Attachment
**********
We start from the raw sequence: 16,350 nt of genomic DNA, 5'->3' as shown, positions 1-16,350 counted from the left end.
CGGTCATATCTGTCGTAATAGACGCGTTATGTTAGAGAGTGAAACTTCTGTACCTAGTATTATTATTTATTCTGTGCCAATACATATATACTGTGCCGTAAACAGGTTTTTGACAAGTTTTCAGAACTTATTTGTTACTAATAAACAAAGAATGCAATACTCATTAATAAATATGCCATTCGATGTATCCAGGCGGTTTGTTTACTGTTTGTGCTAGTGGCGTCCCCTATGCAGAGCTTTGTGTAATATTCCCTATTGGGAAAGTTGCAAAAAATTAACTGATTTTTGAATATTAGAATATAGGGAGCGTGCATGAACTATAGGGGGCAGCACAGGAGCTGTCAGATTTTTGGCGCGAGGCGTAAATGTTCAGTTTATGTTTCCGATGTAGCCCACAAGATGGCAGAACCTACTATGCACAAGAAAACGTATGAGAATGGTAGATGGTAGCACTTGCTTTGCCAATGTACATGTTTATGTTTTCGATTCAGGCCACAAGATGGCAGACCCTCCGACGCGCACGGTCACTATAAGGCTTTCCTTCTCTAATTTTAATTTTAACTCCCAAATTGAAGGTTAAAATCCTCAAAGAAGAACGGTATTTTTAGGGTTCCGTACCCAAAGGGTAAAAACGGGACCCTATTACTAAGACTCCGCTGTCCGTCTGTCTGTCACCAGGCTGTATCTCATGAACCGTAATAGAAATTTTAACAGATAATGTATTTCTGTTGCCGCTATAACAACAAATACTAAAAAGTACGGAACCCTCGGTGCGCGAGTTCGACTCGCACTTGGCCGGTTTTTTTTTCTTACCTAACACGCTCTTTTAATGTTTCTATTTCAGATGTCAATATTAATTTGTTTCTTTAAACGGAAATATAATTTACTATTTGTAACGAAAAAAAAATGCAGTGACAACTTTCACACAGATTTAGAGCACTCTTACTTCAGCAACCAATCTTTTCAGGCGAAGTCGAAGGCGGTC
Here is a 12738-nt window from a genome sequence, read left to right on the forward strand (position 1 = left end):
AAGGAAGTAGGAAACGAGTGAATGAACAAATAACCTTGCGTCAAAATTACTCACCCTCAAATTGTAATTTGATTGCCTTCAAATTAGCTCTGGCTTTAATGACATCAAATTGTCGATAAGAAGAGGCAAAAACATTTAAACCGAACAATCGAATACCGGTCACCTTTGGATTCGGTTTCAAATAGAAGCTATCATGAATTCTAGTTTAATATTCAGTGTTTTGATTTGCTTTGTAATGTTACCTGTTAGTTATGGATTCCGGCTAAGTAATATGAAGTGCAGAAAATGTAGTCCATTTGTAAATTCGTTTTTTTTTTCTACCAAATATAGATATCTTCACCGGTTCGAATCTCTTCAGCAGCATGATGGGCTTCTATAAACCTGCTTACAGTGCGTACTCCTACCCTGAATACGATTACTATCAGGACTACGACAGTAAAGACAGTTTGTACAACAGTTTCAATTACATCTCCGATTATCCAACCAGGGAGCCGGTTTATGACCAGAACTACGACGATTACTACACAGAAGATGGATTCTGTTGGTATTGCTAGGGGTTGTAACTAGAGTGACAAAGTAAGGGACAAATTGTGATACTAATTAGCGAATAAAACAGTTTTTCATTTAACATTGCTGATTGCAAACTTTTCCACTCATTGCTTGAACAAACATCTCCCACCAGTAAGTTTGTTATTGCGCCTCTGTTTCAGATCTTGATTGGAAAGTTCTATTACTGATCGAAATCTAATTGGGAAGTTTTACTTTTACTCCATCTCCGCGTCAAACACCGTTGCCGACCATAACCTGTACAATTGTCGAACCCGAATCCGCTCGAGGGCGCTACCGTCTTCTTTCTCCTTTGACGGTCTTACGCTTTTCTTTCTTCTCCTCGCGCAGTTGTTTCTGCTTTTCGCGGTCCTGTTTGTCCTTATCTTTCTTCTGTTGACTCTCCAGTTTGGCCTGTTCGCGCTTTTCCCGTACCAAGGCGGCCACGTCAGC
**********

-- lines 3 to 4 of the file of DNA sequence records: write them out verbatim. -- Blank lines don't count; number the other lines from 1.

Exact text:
Here is a 12738-nt window from a genome sequence, read left to right on the forward strand (position 1 = left end):
AAGGAAGTAGGAAACGAGTGAATGAACAAATAACCTTGCGTCAAAATTACTCACCCTCAAATTGTAATTTGATTGCCTTCAAATTAGCTCTGGCTTTAATGACATCAAATTGTCGATAAGAAGAGGCAAAAACATTTAAACCGAACAATCGAATACCGGTCACCTTTGGATTCGGTTTCAAATAGAAGCTATCATGAATTCTAGTTTAATATTCAGTGTTTTGATTTGCTTTGTAATGTTACCTGTTAGTTATGGATTCCGGCTAAGTAATATGAAGTGCAGAAAATGTAGTCCATTTGTAAATTCGTTTTTTTTTTCTACCAAATATAGATATCTTCACCGGTTCGAATCTCTTCAGCAGCATGATGGGCTTCTATAAACCTGCTTACAGTGCGTACTCCTACCCTGAATACGATTACTATCAGGACTACGACAGTAAAGACAGTTTGTACAACAGTTTCAATTACATCTCCGATTATCCAACCAGGGAGCCGGTTTATGACCAGAACTACGACGATTACTACACAGAAGATGGATTCTGTTGGTATTGCTAGGGGTTGTAACTAGAGTGACAAAGTAAGGGACAAATTGTGATACTAATTAGCGAATAAAACAGTTTTTCATTTAACATTGCTGATTGCAAACTTTTCCACTCATTGCTTGAACAAACATCTCCCACCAGTAAGTTTGTTATTGCGCCTCTGTTTCAGATCTTGATTGGAAAGTTCTATTACTGATCGAAATCTAATTGGGAAGTTTTACTTTTACTCCATCTCCGCGTCAAACACCGTTGCCGACCATAACCTGTACAATTGTCGAACCCGAATCCGCTCGAGGGCGCTACCGTCTTCTTTCTCCTTTGACGGTCTTACGCTTTTCTTTCTTCTCCTCGCGCAGTTGTTTCTGCTTTTCGCGGTCCTGTTTGTCCTTATCTTTCTTCTGTTGACTCTCCAGTTTGGCCTGTTCGCGCTTTTCCCGTACCAAGGCGGCCACGTCAGC